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Our Children in Old Scotland and Nova Scotia
Part II - Chapter XV - The Last Two Years


IN Chapter XII. I brought the history of our work and experiences at Hillfoot Farm down to the close of 1890.

Since then there is a good deal of interest to record, but it will not be tedious.

There is nothing very new as to details of work done for our children at home and abroad ; but the work itself has gone on with unabated vigour. Last June we were joined by a party of children from Miss Croall’s Home, at Stirling, and except one little boy, whom I found it better to keep at home for a time, all these are now in good homes and giving satisfaction.

Each year more boys and girls have been placed in suitable homes, and thus enabled to do for themselves, while leaving room for new-comers, and I rejoice to be able still to say that the reports of them which I receive from all directions are most encouraging. At Home all goes on as usual. I have reason to be thankful the Home element remains unbroken, and the Home feeling among those who have gone from us seems as strong as ever, judging from the piles of letters, photos, Christmas cards, and other tokens of goodwill which come from our children abroad.

I have already told of the serious calamity in the destruction of the mill last year, and its rebuilding. It is now at work as busily as ever, and employs more hands.

As to the farm work, we have done much to improve the stock of cattle and sheep, since there has been suitable accommodation for them in the new buildings. We have now a fine herd of registered Ayrshire cattle, and the flock of sheep has been also much improved. By dint of constant care and pains, we hope by-and-by it will be one of the best in the province. I must not forget the Berkshire pigs, which live in what is known as Piggy's Palace (which excited the admiration of Dr. Lawson), and where each family has a parlour and bedroom! one pen for eating, the other for sleeping, with access to "Piggy’s playground," a large sunny yard where the manure from the barn is taken, and where the pigs occupy themselves usefully in turning it over. This part of the farm is a great amusement to visitors; and as it is light, airy, and perfectly clean, there is nothing objectionable, as is too often the case where piggies are less well attended to.

We have, since 1890, planted three orchards—one of 300 trees on my cousin’s new farm, in a very fine situation; one of pears, peaches, plums, and cherry trees, immediately in front of the big house (where the old barns used to stand), and which, as the ground slopes gently to the south, and is sheltered by the house to the north, bids fair to do well. The third is on the tableland behind, and stretching west of the big house mentioned in my description of the farm when I bought it. We shall only be able to fill part of this ground this year, as the space is large; but it is a good piece of work to have on hand, as preparing the ground can be carried on at intervals when there is not much else to do—though that is but seldom, we find!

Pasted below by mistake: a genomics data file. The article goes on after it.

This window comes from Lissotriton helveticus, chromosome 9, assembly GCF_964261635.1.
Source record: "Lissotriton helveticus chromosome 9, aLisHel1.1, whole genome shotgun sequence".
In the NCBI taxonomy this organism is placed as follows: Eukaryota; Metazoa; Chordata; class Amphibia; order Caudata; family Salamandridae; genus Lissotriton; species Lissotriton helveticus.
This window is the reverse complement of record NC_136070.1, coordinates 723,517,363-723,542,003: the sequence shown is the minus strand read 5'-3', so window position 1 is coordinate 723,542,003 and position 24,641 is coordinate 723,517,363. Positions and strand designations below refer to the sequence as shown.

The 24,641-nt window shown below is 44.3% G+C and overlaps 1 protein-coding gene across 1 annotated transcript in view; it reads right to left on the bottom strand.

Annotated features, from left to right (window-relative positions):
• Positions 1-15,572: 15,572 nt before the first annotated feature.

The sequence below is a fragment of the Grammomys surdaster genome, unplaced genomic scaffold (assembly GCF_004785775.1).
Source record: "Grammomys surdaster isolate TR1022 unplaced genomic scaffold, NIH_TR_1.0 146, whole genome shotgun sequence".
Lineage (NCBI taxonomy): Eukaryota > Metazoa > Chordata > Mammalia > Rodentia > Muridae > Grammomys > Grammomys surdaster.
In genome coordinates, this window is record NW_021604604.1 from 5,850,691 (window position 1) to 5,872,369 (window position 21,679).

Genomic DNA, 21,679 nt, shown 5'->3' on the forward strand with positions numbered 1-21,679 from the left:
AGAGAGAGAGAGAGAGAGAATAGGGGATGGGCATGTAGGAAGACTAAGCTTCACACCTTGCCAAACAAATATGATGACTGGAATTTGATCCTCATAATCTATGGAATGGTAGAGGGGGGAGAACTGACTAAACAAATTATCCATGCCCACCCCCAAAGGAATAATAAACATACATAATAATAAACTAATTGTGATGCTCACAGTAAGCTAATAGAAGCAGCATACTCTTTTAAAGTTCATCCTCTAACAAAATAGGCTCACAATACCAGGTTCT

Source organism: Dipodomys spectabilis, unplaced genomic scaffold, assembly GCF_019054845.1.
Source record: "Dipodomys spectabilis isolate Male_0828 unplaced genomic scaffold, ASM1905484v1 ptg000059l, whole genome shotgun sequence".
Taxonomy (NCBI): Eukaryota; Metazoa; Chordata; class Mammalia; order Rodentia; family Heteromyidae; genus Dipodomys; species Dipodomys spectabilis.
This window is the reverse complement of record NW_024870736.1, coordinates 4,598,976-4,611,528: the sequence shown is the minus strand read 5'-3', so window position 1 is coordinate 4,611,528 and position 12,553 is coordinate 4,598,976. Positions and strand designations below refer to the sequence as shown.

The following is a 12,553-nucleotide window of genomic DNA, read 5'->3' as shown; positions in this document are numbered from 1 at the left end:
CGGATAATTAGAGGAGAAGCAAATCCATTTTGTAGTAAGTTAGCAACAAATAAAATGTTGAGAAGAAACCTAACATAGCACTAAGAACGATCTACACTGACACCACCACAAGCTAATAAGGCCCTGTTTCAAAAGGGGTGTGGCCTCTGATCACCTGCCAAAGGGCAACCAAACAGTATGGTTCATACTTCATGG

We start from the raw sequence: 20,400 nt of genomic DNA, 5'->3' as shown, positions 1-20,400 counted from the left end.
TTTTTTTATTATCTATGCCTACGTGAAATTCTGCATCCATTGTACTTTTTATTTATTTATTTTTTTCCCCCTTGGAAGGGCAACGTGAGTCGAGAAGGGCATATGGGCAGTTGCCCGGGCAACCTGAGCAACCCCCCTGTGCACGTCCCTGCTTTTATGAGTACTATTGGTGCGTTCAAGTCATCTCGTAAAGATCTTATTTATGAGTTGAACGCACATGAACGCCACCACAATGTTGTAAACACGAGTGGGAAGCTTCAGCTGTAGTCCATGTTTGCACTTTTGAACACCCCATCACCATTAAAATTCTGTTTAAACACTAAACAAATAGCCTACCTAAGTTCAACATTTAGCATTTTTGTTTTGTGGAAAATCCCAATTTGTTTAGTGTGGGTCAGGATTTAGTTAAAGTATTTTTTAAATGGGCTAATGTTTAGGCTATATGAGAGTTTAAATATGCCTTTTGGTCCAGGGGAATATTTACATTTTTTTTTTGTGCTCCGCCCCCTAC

In order to explain one great subject of interest and increased anxiety during these years, I must go back in our history to 1886, and tell you that no sooner were we located here than my troubles began in another direction. A man of notoriously bad character had brought his three children to my care in 1882, and deserted them immediately after. When he applied for their admission, he stated he had been a Roman Catholic, but was tired of the neglect and tyranny of the priests, and desired to have them brought up as Protestants. As I have said, he deserted them immediately. In the course of four years he only once asked after them, and during the same period sent £1 17s. towards their maintenance. But in 1886, finding that two of the children had been sent by the directors to Nova Scotia in the course of that year, he consulted a priest, who recommended him to a Roman Catholic agent, by whom he was advised to apply for them. The directors then requested me to bring them home, which I did at once, but, knowing what the fate of the children would be, I was naturally unwilling to give them up if it could be avoided; and as the father did not make any further attempt to obtain them, the former application to the directors was allowed to drop. After waiting five months, I sent them out again, and with them the third child, who had not been in the Homes since 1884, but had been supported at my private expense in the country, and in due course they were provided for.

After eighteen months a lawsuit was instituted, which has been alike troublesome and expensive.

The decision in my favour recently given by the Court in Nova Scotia in the above case has been a great relief to me. The inconvenience and outlay have been very considerable; but, as I was advised to carry it on in the interests of poor children as well as of the Protestant cause, the risk seemed unavoidable.

I cannot leave this subject without thanking my cousin J. H—— for his help and kindness to me all through this trying time.


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